Mor Janashvili

Mor Janashvili is a “hero” for not being deterred by terrorism, says presenter at the Jabotinsky Zionism Conference.

By Beth Stern, United With Israel

Mor Ganashvili, a Jewish resident of Acre (Akko) badly injured during the May riots in mixed cities, received the Jabotinsky Award Sunday for staying in his hometown and not giving in to terrorism.

The Jabotinsky Zionism Conference that celebrates the early Zionist leader’s vision and legacy is sponsored by Israel Hayom and the Betar youth movement, which Ze’ev Jabotinsky founded in the 1920s.

Israel Hayom’s editor in chief, Boaz Bismuth, said upon presenting the certificate to the wheelchair-bound, burly man, “Mor was the target of an unprovoked attack by an Arab mob and was critically wounded. Your daily struggle in the wake of this injury and your recovery show what Zionism in the Land of Israel is.”

“Mor,” he added, “has shown in his recovery that he is a hero. He has not been deterred by terrorism and has continued to live in Acre, and by doing so has shown an exemplary display of Zionism and what it means to live up to the principles of Jabotinsky.”

Jabotinsky founded the nationalist Revisionist Movement as a counter to the socialist model embraced by mainstream Zionists. He advocated armed revolt against the British, even during World War II, due to their White Paper that closed Palestine to Jews desperate to leave Europe.

He was also a proponent of the Jewish right to all of British-mandate Palestine, which included the eastern side of the Jordan River that the British unilaterally lopped off and turned into the Hashemite kingdom of Transjordan.

His most famous adherent was Menachem Begin, who headed the Irgun underground group that fought the British and who eventually became Israel’s first prime minister from the right-wing part of the political spectrum.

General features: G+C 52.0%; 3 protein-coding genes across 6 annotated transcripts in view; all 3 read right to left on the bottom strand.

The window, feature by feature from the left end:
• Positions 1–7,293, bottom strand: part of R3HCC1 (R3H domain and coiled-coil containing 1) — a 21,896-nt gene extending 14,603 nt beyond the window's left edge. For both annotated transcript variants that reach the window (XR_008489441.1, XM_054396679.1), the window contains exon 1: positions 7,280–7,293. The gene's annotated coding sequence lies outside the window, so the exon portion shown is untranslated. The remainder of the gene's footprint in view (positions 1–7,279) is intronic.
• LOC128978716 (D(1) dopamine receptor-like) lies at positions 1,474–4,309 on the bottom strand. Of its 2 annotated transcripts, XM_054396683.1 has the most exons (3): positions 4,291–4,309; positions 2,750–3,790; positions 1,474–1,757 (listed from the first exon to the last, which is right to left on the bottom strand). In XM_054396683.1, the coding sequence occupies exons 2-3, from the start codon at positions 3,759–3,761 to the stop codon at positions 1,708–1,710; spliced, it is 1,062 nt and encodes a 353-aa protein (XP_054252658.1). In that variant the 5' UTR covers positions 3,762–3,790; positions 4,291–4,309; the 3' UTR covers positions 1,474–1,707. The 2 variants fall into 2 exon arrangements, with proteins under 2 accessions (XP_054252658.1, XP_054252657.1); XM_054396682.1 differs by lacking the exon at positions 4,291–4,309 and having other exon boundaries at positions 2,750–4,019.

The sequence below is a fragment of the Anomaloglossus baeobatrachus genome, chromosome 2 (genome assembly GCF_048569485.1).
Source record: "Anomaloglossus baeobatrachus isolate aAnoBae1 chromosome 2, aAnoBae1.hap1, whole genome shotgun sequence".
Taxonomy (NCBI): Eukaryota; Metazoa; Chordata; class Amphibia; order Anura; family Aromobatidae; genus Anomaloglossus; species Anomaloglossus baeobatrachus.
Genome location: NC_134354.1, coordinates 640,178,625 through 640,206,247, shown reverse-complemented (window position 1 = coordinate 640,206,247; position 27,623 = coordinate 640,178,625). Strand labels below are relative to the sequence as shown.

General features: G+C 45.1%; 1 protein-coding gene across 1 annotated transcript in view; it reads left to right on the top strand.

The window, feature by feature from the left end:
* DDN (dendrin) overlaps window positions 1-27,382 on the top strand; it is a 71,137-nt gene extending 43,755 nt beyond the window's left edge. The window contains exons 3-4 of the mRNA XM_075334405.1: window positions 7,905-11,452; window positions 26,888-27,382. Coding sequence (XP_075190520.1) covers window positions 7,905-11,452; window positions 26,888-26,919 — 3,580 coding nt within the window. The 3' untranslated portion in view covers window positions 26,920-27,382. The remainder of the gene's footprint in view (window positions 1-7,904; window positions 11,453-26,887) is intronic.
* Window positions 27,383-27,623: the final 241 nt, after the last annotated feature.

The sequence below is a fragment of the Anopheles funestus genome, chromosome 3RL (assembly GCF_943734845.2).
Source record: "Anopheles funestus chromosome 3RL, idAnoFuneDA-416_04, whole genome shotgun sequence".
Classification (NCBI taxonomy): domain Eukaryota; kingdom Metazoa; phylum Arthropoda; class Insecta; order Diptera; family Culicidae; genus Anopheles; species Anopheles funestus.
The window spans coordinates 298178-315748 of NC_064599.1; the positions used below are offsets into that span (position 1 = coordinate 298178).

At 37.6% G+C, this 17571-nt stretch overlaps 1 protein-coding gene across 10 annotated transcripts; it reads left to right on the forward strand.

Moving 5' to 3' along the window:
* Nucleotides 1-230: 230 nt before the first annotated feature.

Ganashvili was driving in Acre during the early days of Operation Guardian of the Walls when Arab Israelis rioted in support of Hamas’ launching of thousands of rockets indiscriminately into Israel, provoking the IDF’s 11-day retaliation. A hail of rocks suddenly struck his car, and he lost control of the vehicle, hitting one of the attackers.

When he got out of his car, he was savagely beaten by a mob with rocks, sticks and knives. Several local Arab Israelis eventually managed to surround him and protect him until the authorities could arrive and take him to the hospital.

Seven months after the attack, he is still recovering from his injuries. He told the audience that it was a great honor for him to be given the award and hoped that “the message that comes out of this conference is that Israel will never be silent and won’t try to hide what has been unfolding, because we have come to this land to live, not to die.”

President Isaac Herzog sent a pre-recorded video to the conference in which he said, “Jabotinsky knew that only by being proactive and determined can we build our national home, and it is amazing to see just how essential these values are today in Israeli society.”

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